AFRICANS OF NOTE: Battling Siki
Battling Siki (September 16, 1897 – December 15, 1925), aka Louis Mbarick Fall, was a French light heavyweight boxer born in Senegal who fought from 1912–1925, and briefly reigned as the lineal light heavyweight champion after knocking out Georges Carpentier.
He was born Baye Fall in the port city of Saint-Louis, Senegal. While still a teenager, Siki changed his name, and moved to metropolitan France, where, by the age of 15, he began his professional boxing career. Siki’s early years were inauspicious. From 1912 to 1914 he compiled a record of just 8 wins, 6 losses and 2 draws.
When World War I erupted, Siki joined the French army. During the war he was decorated for bravery in battle, and honorably discharged.
After his discharge from the military, Siki resumed his boxing career. In October and November 1920 Siki boxed two matches in the Concertgebouw in Amsterdam, the Netherlands. He dated and married a Dutch woman and stayed in Amsterdam for a while. In this period he taught boxing at the amateur boxing club De Jonge Bokser (The Young Boxer).
From November 1, 1919, until he faced Georges Carpentier for the world’s light heavyweight championship in 1922, Siki compiled the impressive record of 43 wins in 46 bouts (21 KOS), suffering just 1 loss (on a decision) and 2 draws. Carpentier, the reigning World and European champion, agreed to fight Siki for the title, and they met in Paris, France on September 24, 1922.
Siki claimed that he had agreed to take a dive, but when Carpentier, dropped Siki, the outraged African decided to get up and fight. Although he had agreed to throw the fight, he did not intend to get beat up doing so.
In the sixth round Siki hit Carpentier with a powerful right uppercut that appeared to put Carpentier down and out for the count. The referee, however, claimed Siki had tripped Carpentier, and awarded the bout to the unconscious champion on a foul. Fearing a riot from the aroused crowd, the three ringside judges overruled the referee, and Siki was eventually declared the champion.
Siki then embarked on a well publicized rampage of partying and carousing. He would walk his pet lion down the Champs-Élysées while wearing his top hat and tuxedo. Siki was known to fire his revolvers in the air in public as a means of prompting his two great danes to do tricks. He was constantly reported drinking champagne in night clubs, and spent freely on flashy clothes and partying. He was fond of white women, and both his wives were white (his second-wife may have been mixed-race and white-passing).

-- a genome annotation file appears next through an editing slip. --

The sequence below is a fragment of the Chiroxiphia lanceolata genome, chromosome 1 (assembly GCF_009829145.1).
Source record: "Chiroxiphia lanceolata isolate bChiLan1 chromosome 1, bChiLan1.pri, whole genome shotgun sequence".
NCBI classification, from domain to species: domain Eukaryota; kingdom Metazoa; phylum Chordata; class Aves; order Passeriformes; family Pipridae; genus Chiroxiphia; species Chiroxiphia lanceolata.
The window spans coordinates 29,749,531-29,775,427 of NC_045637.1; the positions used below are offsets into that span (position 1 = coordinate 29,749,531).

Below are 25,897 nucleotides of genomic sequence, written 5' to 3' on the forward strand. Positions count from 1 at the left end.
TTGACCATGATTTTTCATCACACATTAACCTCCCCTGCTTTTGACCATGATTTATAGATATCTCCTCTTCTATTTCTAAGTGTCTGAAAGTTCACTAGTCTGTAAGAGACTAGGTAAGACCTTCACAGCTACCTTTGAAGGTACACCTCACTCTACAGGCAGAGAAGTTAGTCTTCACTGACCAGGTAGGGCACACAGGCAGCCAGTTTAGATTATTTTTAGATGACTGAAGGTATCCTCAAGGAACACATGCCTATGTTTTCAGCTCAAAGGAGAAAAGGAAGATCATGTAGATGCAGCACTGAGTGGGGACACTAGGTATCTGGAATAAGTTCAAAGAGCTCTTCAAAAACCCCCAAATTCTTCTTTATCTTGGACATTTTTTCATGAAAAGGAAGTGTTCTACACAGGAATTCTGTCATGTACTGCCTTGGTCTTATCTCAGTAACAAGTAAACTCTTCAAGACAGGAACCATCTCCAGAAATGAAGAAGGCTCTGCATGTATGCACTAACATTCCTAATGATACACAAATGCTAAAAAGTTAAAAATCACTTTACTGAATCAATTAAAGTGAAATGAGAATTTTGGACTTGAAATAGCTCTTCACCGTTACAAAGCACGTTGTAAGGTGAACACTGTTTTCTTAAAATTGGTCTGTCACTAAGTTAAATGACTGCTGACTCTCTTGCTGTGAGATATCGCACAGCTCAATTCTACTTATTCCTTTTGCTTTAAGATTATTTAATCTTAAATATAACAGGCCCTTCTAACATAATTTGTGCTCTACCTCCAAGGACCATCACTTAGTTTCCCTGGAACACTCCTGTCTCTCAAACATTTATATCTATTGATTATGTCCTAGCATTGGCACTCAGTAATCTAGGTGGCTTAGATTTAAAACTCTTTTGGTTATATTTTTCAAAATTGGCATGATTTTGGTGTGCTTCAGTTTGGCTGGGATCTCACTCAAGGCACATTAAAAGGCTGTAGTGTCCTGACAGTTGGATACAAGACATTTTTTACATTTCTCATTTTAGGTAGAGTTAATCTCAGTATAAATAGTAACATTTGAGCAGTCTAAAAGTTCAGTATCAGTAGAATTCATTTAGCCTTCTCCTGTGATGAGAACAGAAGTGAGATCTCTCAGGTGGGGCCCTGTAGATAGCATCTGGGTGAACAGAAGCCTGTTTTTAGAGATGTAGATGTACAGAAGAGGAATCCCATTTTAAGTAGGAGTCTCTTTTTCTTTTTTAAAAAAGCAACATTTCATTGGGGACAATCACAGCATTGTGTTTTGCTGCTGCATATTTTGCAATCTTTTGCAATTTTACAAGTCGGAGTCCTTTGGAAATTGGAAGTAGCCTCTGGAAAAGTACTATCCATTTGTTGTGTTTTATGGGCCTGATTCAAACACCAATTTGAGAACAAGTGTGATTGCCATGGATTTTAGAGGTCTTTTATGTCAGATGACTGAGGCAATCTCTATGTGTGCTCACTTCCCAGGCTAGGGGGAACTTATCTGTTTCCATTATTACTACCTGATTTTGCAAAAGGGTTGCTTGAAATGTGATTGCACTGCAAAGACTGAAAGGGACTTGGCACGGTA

During this time offers poured in from the United States for Siki to meet the leading heavyweight contender Harry Wills, middleweight champion Johnny Wilson, and the legendary Harry Greb. Attempts were even made to match Siki with the then reigning heavyweight champion Jack Dempsey.
Instead, Siki signed to defend his title against Irish light heavyweight Mike McTigue on Saint Patrick’s Day in Dublin. The bout was controversial and Siki lost his belt on decision and lost the title.
After losing his European title on a foul, Siki moved to the United States. His record in the States was poor and he failed to defeat any top-notch fighters. His failure to train properly was evident; his record after winning the title was a dismal 11 wins (7 KOS), 17 losses, 1 draw and 2 No Contests. It was during this time period that he suffered the only two knockout defeats of his career.
Even in the States Siki continued to carouse and train on booze and street brawls. Often, he would get drunk in speakeasies, refuse to pay the tab, and fight his way out.
On December 15, 1925, his reckless lifestyle caught up with him. He was stopped by a policeman who saw him staggering drunk on 42nd Street, not far from his apartment in New York City. Siki stated that he was on his way home, and walked off. Later he was found lying face down, shot twice in the back at close range, dead at the age of 28.
The Rev. Adam Clayton Powell, the father of Adam Clayton Powell, Jr., presided over his funeral, which was held in Harlem New York.
In 1993, his remains were repatriated to his home city of Saint-Louis, Senegal. His record was 64-25-5 with 35 knockouts.